Sunday, December 19, 2010

Moving Meditation

Meditation amidst activity is a thousand million times superior to meditation in stillness. Hakuin (Zen master, 1685-1768)

There is an amazing exhibit at the Japan Society ( in Manhattan featuring the brush paintings and calligraphy of Hakuin Ekaku. He’s the guy that posed the immortal koan, “What is the sound of one hand?” Many of the images will be instantly recognizable to even the dabblers among us. The moment I entered the gallery I was transported to exquisite state of insubstantiality that only got more rarified as I went on. The exhibit of 78 scrolls is only there until January 9th, and is not to be missed.

The one thing that burned into my memory from my walkthrough was the above quote. Taijiquan is sometimes called a “moving meditation” and I have spilled some ink over the years addressing that aspect. So it was striking to me to see such a major figure as Hakuin say that “meditation amidst activity” is not just another way of doing it, but it was a “thousand million times superior to meditation in stillness”. Pretty unequivocal.
I don’t think Hakuin was belittling the importance of stillness meditation at all. I’m pretty sure he logged his hours of zazen. Sitting is certainly an important part of my practice. I think he was emphasizing how important it is to be able to access an openhearted transrational state regardless of circumstances.

This is one of the core principles of taijiquan. “Seek stillness in motion. Seek motion in stillness.” Taijiquan practice begins in stillness—central equilibrium—and extends from there. Central equilibrium is not just balancing the body’s mass. There is also a shift of consciousness where the nervous system is calmed as the body/mind becomes more coherent. We move into a transrational state of consciousness, which is also characteristic of meditation.

Simply doing a taijiquan form begins the process. To reap the rewards Hakuin talks about though, we must take our gongfu deeper. That requires not just diligent practice but constantly challenging and refining our process. The form does not self-correct. We can make the same mistakes for decades unless we are willing to question our beliefs and submit them to testing.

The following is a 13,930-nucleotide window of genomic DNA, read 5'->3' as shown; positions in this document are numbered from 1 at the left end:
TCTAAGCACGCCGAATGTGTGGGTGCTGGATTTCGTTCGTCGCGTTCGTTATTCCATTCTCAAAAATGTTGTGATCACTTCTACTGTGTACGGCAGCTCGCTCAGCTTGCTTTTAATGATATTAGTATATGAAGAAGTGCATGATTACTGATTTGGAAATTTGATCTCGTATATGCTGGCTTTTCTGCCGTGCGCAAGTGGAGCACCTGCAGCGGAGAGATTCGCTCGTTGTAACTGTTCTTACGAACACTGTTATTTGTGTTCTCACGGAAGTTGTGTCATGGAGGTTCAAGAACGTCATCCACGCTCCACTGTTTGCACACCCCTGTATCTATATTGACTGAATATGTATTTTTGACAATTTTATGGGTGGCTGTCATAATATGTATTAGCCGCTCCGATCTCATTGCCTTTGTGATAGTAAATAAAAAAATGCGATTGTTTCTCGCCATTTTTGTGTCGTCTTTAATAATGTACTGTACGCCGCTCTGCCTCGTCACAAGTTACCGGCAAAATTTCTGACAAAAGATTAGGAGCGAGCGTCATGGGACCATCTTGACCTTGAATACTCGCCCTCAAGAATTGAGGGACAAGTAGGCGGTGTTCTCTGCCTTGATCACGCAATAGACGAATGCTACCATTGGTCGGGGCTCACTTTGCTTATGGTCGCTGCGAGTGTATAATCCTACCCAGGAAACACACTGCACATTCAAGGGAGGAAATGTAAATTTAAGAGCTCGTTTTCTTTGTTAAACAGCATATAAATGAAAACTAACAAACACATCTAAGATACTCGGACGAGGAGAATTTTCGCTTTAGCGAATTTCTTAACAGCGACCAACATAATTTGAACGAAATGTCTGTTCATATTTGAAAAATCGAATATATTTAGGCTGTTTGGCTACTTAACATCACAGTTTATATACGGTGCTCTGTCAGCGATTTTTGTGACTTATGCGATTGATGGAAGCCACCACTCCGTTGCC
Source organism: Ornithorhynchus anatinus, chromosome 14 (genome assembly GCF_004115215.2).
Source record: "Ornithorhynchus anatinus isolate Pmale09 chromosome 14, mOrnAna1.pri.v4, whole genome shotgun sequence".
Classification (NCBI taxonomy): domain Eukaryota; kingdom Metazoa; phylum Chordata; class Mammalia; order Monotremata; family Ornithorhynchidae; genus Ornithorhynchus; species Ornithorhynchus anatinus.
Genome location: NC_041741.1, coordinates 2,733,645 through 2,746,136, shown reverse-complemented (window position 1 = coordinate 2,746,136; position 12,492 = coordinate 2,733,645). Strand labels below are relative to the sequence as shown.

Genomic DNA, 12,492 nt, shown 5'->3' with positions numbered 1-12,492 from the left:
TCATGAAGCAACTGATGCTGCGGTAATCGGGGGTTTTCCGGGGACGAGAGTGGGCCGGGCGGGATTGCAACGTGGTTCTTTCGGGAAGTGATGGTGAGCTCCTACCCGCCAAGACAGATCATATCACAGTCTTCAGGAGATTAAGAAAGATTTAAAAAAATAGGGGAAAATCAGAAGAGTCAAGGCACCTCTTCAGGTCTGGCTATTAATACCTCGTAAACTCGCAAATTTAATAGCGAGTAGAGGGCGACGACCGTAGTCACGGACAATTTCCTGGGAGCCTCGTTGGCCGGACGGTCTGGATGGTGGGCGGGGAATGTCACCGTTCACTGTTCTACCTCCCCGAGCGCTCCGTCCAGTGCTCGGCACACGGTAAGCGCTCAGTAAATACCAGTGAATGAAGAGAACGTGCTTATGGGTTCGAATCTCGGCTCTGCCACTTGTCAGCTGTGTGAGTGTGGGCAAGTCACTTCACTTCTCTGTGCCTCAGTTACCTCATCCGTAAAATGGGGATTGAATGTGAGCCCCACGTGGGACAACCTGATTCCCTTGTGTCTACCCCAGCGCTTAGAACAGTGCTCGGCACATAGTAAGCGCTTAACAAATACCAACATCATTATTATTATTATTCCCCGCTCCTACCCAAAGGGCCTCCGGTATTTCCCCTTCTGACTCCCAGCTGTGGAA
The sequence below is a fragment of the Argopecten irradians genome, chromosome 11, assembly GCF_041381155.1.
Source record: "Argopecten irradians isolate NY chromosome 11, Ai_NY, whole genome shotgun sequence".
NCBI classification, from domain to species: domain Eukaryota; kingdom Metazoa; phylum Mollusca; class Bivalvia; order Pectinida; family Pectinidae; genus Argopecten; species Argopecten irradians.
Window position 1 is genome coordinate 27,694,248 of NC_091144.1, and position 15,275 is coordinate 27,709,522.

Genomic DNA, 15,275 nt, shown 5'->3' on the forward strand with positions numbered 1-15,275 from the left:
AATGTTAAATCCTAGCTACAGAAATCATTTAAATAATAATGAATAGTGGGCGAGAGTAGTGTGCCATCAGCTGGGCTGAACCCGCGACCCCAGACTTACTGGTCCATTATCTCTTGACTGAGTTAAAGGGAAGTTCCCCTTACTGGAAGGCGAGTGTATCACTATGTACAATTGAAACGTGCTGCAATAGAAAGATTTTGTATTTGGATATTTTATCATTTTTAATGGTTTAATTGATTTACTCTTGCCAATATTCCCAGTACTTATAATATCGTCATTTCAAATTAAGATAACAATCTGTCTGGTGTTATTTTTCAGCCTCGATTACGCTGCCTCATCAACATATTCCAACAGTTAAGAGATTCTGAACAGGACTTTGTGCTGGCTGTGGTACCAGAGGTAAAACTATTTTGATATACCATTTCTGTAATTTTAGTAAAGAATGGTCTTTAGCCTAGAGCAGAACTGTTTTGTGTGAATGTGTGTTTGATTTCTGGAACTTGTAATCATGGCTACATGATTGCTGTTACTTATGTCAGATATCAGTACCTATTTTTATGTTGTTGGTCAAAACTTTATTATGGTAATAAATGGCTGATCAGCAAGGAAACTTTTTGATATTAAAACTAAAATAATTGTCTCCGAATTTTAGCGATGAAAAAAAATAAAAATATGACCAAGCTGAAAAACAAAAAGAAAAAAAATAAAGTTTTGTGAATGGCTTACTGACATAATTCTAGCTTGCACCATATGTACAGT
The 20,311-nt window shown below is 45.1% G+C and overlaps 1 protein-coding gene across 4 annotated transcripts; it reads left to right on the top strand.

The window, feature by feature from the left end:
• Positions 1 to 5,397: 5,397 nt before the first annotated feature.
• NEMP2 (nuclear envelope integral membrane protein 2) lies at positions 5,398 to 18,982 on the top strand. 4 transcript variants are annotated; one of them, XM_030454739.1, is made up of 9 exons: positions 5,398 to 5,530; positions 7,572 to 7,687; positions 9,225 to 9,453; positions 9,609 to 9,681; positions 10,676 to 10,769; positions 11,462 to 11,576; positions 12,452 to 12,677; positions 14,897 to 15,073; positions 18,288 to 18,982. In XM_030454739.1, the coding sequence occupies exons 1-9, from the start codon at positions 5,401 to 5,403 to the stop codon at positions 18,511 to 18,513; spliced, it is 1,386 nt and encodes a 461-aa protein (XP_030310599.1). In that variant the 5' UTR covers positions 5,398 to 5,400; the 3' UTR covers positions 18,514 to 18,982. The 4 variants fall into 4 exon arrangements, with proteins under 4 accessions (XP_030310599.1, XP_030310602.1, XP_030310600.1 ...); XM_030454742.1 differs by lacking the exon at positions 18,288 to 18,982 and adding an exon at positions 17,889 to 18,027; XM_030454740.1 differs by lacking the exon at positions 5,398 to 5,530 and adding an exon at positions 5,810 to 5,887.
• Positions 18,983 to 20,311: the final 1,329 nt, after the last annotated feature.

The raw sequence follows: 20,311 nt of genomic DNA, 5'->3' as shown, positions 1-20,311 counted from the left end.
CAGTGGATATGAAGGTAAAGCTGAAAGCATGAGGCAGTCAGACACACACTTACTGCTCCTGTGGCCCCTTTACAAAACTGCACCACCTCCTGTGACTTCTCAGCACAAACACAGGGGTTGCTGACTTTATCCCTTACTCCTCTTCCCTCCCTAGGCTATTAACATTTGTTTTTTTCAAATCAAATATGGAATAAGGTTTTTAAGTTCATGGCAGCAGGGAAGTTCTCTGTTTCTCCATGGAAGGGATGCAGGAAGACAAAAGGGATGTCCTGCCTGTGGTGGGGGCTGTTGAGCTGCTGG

1. Hi, Rick, thanks for the birthday post! So happy you are doing this and also posting videos on youtube. Perfect for a hermit like myself. Thanks!
    As for the topic at hand, I would only guess that the "meditation amidst activity" referred to was something more than another form of meditation that involved movement, but the very activities of our lives. I have heard emphasized that the moments following meditation, still or moving I suspect, are the most important, as one transitions back into habitual thought processes. How well we can carry the "coherence" with us might be the true test of our "gonfu". Thanks again for sharing what you are discovering with us.

  2. Great comment, John. Thank you for your insights. And a belated Happy Birthday!
    You get right to the heart of the matter: "the very activities of our lives". It is our ability to shift gears as we encounter the different challenges we face and find the appropriate energy to deal. Meditation allows us to clear and reset; heighten our coherence; integrate our experience. Then we get to mix it up again. "Moving" meditation allows us to find that coherence under more difficult circumstances. Learning requires non-coherence ("break some eggs to make an omelet"). Integration returns to wholeness (coherence). Our gongfu includes both.